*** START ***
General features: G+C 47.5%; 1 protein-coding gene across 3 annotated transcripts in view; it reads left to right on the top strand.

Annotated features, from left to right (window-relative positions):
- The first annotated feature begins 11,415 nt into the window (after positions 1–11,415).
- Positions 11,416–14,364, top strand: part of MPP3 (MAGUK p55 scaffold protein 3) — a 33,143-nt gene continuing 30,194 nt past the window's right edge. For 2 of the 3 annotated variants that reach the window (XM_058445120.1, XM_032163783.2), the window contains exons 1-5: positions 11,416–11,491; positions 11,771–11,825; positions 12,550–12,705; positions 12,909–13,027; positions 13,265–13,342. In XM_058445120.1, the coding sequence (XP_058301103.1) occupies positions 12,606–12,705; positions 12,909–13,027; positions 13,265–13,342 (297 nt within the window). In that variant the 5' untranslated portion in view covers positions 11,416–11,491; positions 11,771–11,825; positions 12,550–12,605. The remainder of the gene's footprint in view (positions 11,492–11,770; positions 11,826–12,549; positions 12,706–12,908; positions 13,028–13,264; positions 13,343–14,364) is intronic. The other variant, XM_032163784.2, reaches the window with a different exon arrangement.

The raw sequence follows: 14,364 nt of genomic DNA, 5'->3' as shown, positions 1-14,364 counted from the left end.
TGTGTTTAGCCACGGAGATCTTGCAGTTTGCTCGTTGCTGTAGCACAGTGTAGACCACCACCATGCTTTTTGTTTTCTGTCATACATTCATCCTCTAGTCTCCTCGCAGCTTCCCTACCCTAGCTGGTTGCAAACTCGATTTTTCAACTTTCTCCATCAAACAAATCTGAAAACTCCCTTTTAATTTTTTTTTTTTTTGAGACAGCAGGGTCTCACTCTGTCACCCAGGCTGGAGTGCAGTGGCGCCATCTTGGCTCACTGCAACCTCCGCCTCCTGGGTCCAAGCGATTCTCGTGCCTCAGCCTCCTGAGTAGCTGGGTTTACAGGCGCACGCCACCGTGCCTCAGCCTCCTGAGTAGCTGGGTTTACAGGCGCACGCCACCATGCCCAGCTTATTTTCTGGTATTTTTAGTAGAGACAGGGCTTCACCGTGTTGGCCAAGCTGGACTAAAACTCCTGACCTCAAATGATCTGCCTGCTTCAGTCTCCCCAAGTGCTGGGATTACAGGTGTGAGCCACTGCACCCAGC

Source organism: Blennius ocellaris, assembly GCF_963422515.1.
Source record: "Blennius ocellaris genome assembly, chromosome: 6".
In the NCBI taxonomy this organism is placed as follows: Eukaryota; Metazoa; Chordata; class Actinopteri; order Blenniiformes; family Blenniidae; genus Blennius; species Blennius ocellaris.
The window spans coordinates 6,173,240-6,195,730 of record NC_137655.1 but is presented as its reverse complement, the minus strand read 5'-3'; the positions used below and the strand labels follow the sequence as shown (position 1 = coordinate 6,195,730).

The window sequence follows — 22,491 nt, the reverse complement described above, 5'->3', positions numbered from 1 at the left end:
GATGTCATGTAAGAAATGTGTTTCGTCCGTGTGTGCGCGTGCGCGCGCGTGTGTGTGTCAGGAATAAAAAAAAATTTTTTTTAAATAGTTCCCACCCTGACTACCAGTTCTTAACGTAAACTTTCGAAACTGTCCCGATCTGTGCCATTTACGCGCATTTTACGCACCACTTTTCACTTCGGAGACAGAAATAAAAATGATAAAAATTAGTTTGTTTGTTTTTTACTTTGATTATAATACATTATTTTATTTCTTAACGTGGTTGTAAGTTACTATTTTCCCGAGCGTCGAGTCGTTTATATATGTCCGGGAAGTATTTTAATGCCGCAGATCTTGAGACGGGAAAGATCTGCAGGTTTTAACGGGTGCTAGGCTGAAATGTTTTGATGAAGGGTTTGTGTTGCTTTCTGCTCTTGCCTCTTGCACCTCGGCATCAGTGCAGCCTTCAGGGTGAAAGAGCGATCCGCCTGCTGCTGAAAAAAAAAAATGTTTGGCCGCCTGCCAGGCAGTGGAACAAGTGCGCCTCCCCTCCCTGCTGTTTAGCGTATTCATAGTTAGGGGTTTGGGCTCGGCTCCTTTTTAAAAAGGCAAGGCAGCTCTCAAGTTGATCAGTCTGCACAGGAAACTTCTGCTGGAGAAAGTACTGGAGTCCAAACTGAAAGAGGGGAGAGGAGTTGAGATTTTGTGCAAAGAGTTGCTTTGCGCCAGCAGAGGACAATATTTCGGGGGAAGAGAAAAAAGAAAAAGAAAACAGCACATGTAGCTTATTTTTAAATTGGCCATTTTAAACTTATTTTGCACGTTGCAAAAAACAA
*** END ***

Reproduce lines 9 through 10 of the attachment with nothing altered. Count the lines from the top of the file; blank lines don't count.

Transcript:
In the NCBI taxonomy this organism is placed as follows: Eukaryota; Metazoa; Chordata; class Actinopteri; order Blenniiformes; family Blenniidae; genus Blennius; species Blennius ocellaris.
The window spans coordinates 6,173,240-6,195,730 of record NC_137655.1 but is presented as its reverse complement, the minus strand read 5'-3'; the positions used below and the strand labels follow the sequence as shown (position 1 = coordinate 6,195,730).